Urgent Support

Understanding self-harm

Samir had been injuring himself at times where he felt extremely overwhelmed and nothing seemed to be helping his state of mind. While self-harm helped him in dealing with the terrible episodes, he would then have to take extra measures to ensure no one noticed. He would always wear long sleeves to hide the scars

Once when his friend saw an injury and asked him about it, he said he had accidentally hurt himself. But eventually, Samir felt like he could trust his friend and confided in him. They together approached the SWC and Samir has since been working on finding other coping strategies and feeling better.

What is non-suicidal self-harm?

Non-suicidal self-harm is when someone deliberately harms their own body. The reason / intent for self-harming though is not ending one’s life but pertains to other emotional reasons, primarily, it being a means to cope with overwhelming distress.

If you’re self-harming

Although self-harm provides some temporary relief, it causes a lot more concerns in the long-run. If you’re harming yourself, you may also experience shame and guilt about the same. Additionally, it can be very difficult to talk about self-harm to others in your life. This can have an impact on your relationships and leave you feeling isolated. Importantly, you may end up hurting yourself badly, even without meaning to.

Symptoms

Some common methods used by people
  • Cutting oneself
  • Head banging / throwing oneself against the wall
  • Drinking too much/ over intoxication
  • Burning oneself
  • Hair-pulling
  • Biting oneself

Coping Methods

The following strategies are not meant to replace professional help. These are some options that you can access in moments when you’re feeling vulnerable, in place of harming yourself while you seek help.
Here are some distraction techniques and alternative coping strategies put together by Kilburn and Whitlock (2009):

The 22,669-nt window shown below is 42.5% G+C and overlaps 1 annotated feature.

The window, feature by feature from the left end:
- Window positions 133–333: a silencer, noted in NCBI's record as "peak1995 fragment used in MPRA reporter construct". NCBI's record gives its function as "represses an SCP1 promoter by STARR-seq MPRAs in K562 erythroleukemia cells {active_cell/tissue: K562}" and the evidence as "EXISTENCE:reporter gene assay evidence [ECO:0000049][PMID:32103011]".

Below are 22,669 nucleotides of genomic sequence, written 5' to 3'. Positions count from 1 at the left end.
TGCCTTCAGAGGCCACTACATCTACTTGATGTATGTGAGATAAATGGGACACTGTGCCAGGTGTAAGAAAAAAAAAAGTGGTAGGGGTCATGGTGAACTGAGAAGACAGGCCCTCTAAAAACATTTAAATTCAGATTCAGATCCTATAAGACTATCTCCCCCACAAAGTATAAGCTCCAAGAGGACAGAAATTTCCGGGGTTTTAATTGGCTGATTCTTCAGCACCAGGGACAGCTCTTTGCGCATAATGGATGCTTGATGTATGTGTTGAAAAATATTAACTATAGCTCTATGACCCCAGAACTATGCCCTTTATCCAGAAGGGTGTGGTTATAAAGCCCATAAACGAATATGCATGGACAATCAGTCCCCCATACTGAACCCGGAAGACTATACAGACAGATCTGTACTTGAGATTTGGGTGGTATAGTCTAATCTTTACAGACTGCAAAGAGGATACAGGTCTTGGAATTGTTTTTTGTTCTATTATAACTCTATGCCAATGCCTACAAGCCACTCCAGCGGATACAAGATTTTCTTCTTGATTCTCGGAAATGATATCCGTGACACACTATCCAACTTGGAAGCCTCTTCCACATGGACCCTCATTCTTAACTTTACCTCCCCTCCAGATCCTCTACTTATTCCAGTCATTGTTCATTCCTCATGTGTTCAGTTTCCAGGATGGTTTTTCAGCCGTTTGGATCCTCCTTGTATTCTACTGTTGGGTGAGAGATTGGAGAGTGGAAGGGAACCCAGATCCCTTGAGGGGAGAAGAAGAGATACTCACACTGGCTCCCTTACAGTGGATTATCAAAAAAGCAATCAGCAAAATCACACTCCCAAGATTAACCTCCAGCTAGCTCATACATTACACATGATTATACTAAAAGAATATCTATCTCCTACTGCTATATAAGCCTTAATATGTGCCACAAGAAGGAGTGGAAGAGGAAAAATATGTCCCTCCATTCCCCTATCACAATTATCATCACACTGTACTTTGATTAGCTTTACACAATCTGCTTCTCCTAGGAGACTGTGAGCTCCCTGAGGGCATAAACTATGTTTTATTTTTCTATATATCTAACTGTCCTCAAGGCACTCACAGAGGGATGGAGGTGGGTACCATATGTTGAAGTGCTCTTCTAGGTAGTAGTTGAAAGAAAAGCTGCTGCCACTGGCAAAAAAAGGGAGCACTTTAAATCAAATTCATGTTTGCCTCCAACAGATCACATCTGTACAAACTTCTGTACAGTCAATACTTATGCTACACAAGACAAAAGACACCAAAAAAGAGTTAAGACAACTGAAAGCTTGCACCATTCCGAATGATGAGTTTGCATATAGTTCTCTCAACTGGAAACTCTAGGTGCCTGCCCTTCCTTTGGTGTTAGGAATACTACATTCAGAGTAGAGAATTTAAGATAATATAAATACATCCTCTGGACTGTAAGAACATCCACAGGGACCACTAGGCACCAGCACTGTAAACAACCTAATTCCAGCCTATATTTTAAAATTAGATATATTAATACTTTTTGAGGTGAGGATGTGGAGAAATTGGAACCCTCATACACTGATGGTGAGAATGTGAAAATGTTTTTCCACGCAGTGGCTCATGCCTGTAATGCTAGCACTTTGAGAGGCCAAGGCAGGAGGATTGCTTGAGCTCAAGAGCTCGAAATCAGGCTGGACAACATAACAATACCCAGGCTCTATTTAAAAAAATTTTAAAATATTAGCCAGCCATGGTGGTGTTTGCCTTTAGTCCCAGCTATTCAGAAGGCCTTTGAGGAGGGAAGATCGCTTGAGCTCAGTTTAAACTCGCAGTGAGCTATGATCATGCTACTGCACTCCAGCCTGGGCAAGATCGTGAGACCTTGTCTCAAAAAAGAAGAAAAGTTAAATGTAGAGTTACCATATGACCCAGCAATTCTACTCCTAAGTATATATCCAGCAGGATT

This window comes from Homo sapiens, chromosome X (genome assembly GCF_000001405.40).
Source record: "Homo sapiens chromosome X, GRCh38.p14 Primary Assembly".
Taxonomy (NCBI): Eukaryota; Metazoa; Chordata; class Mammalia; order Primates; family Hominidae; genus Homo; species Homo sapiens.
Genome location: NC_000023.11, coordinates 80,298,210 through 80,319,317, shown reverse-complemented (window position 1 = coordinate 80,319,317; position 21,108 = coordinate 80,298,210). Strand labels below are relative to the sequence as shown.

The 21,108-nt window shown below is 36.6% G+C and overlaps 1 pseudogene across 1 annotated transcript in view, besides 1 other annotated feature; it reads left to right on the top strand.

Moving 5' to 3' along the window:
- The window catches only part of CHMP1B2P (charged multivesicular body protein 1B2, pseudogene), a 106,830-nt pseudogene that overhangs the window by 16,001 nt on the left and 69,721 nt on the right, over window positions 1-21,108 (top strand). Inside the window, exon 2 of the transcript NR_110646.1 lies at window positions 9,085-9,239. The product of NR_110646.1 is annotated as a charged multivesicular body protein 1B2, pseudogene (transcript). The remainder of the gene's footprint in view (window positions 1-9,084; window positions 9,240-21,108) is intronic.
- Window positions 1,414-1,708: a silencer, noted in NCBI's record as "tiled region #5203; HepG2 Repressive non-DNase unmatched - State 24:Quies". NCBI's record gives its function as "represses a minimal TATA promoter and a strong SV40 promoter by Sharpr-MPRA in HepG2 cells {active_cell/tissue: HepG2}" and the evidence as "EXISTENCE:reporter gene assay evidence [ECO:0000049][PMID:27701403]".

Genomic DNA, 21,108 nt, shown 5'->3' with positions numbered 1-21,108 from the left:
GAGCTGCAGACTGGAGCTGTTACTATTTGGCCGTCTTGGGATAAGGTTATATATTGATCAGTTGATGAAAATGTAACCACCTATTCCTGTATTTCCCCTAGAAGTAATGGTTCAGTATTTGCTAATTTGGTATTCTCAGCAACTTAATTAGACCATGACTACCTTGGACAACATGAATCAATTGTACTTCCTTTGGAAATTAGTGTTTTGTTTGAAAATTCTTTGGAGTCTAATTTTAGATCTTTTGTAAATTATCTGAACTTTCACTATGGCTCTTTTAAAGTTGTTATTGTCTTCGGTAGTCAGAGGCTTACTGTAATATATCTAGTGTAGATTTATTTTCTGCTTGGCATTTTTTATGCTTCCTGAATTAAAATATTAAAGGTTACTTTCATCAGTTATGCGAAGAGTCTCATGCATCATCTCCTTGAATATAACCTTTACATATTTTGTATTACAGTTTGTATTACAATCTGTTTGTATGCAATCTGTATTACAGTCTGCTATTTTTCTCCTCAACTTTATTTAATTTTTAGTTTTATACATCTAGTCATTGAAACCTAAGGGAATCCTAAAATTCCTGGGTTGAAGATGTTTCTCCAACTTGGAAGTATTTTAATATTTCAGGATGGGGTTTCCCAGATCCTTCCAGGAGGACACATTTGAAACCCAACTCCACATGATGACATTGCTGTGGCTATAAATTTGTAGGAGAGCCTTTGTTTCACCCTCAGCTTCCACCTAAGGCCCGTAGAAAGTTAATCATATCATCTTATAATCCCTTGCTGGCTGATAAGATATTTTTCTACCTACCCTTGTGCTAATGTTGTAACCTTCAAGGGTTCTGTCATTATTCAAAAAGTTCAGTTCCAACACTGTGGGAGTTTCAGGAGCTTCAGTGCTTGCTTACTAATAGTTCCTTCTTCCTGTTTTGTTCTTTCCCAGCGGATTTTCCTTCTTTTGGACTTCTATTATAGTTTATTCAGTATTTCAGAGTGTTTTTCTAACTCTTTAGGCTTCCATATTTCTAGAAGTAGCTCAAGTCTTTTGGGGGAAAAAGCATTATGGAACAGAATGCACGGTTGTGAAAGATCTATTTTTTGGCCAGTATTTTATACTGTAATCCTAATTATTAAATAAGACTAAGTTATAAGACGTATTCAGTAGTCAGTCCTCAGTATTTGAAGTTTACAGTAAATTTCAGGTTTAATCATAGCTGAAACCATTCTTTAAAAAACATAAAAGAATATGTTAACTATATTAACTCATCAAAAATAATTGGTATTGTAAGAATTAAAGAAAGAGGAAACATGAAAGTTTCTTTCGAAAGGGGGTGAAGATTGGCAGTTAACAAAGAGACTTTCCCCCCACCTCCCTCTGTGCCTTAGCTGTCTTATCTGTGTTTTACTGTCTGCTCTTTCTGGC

• Tear up newspapers, magazines, or cardboard into the smallest pieces possible
  • Punch/scream into your pillow
  • Dance, stomp around, exercise, play sport, get some movement
  • Take a hot/cold-water bath
  • Talk to someone who cares about you
  • Spend time with your favourite IIT-B pet
  • Take a walk around the campus
  • Watch your favourite movie/ read a comforting book/ Listen to soothing music
  • Do some task that will require your attention/coursework
  • Control your breathing to a count. Count to four as you inhale, hold your breath for 2 counts, and exhale to a count of four. Repeat this a few times.

Seek help

It is for the best that you seek professional support while you cope with self-harm.

Know that you don’t have to do deal with these intense emotions alone. The Student Wellness Centre is a safe, non-judgmental space for you to get support.

While it takes a lot of courage and determination, you and your counsellor can together find healthier coping strategies that work for you. Talking to a counsellor could give relief and provide guidance about what you can do. Remember, reaching for help is not a sign of weakness; rather, it can be empowering.

Also, your parents are just a phone call away. Don’t hold back from contacting them even if you just want to unburden!